There are few women in political and leadership spaces in Nigeria. Currently only seven out of 109 senators and 22 of the 360 House of Representatives members are women. Ogechi Ekeanyanwu, from The Conversation Africa, asked Damilola Agbalojobi, political scientist and gender specialist, to explain the lack of representation, why it matters and how to remedy it.
Why are women so poorly represented in leadership positions?
There are multiple factors. Some are related to the political party systems and structures. For instance, the high cost of politics prevents women from standing for positions. Often women don’t have enough money to pay for the mandatory expression of interest and nomination forms required by political parties to run for positions on their platforms. In addition, election campaign costs are exorbitant. So poor access to education means poor access to gainful employment. Unpaid labour burdens, unequal inheritance rights and outright discrimination also mean that women are less likely to be able to afford to follow through the process of getting leadership positions.
There are also societal factors that impede women’s representation. They include cultural or religious norms surrounding marriage, indigeneship – a concept that recognises only ethnic groups native to a particular state – and the structures that portray women as subordinate to men.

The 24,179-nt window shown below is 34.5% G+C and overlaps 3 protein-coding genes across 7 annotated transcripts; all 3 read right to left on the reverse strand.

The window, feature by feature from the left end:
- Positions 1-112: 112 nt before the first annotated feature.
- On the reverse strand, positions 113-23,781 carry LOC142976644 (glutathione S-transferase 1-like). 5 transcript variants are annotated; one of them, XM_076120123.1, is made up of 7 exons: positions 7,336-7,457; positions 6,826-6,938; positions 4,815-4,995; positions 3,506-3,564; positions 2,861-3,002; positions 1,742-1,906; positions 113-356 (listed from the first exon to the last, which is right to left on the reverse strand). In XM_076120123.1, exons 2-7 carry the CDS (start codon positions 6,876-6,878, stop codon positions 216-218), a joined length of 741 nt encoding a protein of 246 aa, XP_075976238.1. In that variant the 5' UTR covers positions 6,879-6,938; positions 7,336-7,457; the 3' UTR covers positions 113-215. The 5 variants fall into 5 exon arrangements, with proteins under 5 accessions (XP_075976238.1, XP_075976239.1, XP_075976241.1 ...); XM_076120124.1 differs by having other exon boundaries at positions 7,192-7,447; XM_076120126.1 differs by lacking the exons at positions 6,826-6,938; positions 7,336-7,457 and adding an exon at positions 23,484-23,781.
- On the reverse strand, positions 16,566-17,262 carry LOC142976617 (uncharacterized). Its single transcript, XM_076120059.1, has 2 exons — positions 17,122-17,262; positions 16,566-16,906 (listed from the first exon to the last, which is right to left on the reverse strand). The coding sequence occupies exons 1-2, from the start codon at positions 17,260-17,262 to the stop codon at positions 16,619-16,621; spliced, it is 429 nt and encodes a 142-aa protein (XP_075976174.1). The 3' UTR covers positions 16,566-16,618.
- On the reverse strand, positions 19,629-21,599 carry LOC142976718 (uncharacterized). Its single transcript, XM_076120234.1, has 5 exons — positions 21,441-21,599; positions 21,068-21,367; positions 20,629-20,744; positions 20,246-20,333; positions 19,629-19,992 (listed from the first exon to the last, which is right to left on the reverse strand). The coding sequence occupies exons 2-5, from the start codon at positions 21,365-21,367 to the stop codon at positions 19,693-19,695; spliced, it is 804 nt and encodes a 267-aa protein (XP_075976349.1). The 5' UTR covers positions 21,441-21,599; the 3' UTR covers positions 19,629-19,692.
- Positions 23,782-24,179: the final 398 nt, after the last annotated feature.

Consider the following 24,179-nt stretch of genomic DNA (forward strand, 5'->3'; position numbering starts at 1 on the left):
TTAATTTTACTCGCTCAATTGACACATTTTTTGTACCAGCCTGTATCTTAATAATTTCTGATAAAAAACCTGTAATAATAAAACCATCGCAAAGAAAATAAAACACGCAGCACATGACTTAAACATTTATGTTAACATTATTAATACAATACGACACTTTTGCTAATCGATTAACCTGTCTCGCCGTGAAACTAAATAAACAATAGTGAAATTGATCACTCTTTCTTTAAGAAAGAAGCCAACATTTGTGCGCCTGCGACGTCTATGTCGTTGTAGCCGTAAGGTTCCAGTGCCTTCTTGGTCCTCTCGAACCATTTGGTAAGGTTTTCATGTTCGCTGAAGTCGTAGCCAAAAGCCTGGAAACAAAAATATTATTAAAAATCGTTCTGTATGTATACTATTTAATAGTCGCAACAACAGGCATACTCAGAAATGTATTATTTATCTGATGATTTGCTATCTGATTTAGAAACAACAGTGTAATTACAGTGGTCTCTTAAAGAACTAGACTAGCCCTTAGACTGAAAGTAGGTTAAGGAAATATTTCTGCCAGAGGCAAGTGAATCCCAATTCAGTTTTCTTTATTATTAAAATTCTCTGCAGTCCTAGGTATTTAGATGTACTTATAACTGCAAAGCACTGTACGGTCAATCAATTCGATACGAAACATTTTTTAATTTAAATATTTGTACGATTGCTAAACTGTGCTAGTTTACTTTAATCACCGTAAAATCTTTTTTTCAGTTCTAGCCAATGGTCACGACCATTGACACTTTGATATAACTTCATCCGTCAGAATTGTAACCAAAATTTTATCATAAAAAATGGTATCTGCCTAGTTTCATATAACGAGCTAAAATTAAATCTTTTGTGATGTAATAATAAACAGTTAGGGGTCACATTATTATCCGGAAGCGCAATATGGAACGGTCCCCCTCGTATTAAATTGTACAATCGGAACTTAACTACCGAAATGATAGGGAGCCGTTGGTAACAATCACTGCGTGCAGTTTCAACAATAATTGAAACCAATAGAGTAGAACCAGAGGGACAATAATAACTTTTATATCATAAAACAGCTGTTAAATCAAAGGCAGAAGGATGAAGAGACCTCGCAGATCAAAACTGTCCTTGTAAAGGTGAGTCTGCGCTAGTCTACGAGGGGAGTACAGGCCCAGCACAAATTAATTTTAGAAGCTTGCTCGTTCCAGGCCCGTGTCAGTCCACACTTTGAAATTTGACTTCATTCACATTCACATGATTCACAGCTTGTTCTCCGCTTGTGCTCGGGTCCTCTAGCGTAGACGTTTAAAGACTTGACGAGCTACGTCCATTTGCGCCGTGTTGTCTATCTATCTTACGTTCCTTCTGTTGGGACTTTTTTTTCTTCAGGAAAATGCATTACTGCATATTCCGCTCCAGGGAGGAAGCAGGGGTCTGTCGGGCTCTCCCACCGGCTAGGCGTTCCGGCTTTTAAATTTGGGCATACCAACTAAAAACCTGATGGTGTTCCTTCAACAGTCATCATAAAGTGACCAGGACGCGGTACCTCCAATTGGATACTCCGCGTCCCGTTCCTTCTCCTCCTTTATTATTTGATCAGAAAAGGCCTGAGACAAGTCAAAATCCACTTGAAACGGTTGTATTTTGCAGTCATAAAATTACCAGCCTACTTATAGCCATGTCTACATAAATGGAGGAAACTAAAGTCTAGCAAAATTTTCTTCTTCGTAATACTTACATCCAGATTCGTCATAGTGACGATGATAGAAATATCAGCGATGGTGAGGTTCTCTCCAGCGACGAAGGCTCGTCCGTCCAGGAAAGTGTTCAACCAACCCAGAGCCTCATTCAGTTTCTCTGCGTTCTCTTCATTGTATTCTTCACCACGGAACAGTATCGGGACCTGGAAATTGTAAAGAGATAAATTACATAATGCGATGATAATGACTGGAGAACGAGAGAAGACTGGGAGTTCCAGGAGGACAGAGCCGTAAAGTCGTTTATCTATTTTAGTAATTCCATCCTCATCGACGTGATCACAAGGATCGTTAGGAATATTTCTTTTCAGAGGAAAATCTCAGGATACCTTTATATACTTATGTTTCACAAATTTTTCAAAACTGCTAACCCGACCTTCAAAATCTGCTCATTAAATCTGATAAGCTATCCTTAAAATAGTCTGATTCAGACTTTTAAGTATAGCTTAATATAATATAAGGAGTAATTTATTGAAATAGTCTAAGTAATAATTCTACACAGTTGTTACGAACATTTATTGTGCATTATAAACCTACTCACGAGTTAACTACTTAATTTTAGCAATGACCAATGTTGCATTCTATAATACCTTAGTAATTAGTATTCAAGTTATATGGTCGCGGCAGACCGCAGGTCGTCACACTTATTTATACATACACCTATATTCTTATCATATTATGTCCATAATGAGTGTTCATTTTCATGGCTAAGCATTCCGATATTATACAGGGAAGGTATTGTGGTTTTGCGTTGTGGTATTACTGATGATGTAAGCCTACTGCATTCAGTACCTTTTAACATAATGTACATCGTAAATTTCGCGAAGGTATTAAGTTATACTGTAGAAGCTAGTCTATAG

Even educated women face hindrances. They encounter gender stereotypes that assign leadership to men, sexual assault, pay gaps and unpaid labour, including child care and housework, placing them at a disadvantage.
There is also a lack of political will and effective government action.
The media give poor coverage to female candidates. It’s not the same as the coverage men get. Women candidates are often subjected to gender related electoral violence, threats and hate speech because of the perception that women want to get what is traditionally men’s.
Why is representation of women in politics important?
As about half of the population are women, their participation will create a balance of power between genders. This is an indicator of development in any society. Over the years, I’ve witnessed a rise in the number of women serving in elected and appointed political position, the world over. But that is not the case for Nigerian women.
The full and equitable participation of women in public life is essential to building and sustaining strong, vibrant democracies. When women are not participating in politics, it’s less likely that policies will benefit them. Women need to participate to bring attention to issues that uniquely affect them, and to change attitudes towards gender.
Why have attempts to get more women into leadership positions failed?
Policies, protocols, conventions and quota systems are rooted in the concept of compensatory justice: compensating specific individuals who were wronged or marginalised. But there are polarising reactions to affirmative action.